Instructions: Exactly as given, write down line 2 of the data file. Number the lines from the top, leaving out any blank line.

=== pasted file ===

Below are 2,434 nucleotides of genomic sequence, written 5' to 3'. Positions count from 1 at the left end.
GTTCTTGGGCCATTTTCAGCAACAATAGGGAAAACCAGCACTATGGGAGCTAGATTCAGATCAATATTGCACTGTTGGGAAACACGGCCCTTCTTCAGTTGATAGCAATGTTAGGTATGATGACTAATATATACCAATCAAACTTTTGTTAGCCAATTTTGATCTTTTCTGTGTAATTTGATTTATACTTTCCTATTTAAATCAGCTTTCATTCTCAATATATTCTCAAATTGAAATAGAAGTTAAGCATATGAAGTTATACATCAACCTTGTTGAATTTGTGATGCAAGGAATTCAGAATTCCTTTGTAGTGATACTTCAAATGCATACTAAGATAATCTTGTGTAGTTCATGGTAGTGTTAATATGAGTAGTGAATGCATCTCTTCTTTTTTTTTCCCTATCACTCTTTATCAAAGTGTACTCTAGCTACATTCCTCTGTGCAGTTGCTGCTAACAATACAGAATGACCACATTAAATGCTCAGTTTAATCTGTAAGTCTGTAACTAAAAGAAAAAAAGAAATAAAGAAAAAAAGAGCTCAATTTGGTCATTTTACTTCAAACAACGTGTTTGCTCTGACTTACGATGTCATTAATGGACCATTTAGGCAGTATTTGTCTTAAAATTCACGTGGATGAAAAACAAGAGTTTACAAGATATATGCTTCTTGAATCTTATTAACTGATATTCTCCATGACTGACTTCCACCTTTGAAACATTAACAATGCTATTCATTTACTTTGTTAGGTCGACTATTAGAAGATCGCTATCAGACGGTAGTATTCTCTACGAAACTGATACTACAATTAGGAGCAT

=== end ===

GTTCTTGGGCCATTTTCAGCAACAATAGGGAAAACCAGCACTATGGGAGCTAGATTCAGATCAATATTGCACTGTTGGGAAACACGGCCCTTCTTCAGTTGATAGCAATGTTAGGTATGATGACTAATATATACCAATCAAACTTTTGTTAGCCAATTTTGATCTTTTCTGTGTAATTTGATTTATACTTTCCTATTTAAATCAGCTTTCATTCTCAATATATTCTCAAATTGAAATAGAAGTTAAGCATATGAAGTTATACATCAACCTTGTTGAATTTGTGATGCAAGGAATTCAGAATTCCTTTGTAGTGATACTTCAAATGCATACTAAGATAATCTTGTGTAGTTCATGGTAGTGTTAATATGAGTAGTGAATGCATCTCTTCTTTTTTTTTCCCTATCACTCTTTATCAAAGTGTACTCTAGCTACATTCCTCTGTGCAGTTGCTGCTAACAATACAGAATGACCACATTAAATGCTCAGTTTAATCTGTAAGTCTGTAACTAAAAGAAAAAAAGAAATAAAGAAAAAAAGAGCTCAATTTGGTCATTTTACTTCAAACAACGTGTTTGCTCTGACTTACGATGTCATTAATGGACCATTTAGGCAGTATTTGTCTTAAAATTCACGTGGATGAAAAACAAGAGTTTACAAGATATATGCTTCTTGAATCTTATTAACTGATATTCTCCATGACTGACTTCCACCTTTGAAACATTAACAATGCTATTCATTTACTTTGTTAGGTCGACTATTAGAAGATCGCTATCAGACGGTAGTATTCTCTACGAAACTGATACTACAATTAGGAGCAT